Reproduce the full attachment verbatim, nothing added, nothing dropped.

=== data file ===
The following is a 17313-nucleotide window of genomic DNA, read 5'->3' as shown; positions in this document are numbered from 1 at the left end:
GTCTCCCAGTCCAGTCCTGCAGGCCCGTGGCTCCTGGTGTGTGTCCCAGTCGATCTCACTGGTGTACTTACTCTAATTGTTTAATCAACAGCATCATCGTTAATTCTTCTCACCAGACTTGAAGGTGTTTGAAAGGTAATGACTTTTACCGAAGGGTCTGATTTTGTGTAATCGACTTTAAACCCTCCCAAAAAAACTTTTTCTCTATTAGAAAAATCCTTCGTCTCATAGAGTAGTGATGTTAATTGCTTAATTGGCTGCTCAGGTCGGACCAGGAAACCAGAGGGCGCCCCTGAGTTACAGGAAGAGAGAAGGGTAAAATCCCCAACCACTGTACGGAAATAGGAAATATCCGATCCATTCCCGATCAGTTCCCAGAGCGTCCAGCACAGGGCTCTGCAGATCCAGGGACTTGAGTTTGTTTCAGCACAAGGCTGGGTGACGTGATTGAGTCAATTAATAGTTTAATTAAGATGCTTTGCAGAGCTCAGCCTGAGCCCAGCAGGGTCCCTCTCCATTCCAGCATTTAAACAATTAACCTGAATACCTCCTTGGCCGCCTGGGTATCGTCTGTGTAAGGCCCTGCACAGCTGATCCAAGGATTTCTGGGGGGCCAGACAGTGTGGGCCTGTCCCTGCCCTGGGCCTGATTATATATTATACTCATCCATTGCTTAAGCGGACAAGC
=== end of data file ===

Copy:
The following is a 17313-nucleotide window of genomic DNA, read 5'->3' as shown; positions in this document are numbered from 1 at the left end:
GTCTCCCAGTCCAGTCCTGCAGGCCCGTGGCTCCTGGTGTGTGTCCCAGTCGATCTCACTGGTGTACTTACTCTAATTGTTTAATCAACAGCATCATCGTTAATTCTTCTCACCAGACTTGAAGGTGTTTGAAAGGTAATGACTTTTACCGAAGGGTCTGATTTTGTGTAATCGACTTTAAACCCTCCCAAAAAAACTTTTTCTCTATTAGAAAAATCCTTCGTCTCATAGAGTAGTGATGTTAATTGCTTAATTGGCTGCTCAGGTCGGACCAGGAAACCAGAGGGCGCCCCTGAGTTACAGGAAGAGAGAAGGGTAAAATCCCCAACCACTGTACGGAAATAGGAAATATCCGATCCATTCCCGATCAGTTCCCAGAGCGTCCAGCACAGGGCTCTGCAGATCCAGGGACTTGAGTTTGTTTCAGCACAAGGCTGGGTGACGTGATTGAGTCAATTAATAGTTTAATTAAGATGCTTTGCAGAGCTCAGCCTGAGCCCAGCAGGGTCCCTCTCCATTCCAGCATTTAAACAATTAACCTGAATACCTCCTTGGCCGCCTGGGTATCGTCTGTGTAAGGCCCTGCACAGCTGATCCAAGGATTTCTGGGGGGCCAGACAGTGTGGGCCTGTCCCTGCCCTGGGCCTGATTATATATTATACTCATCCATTGCTTAAGCGGACAAGC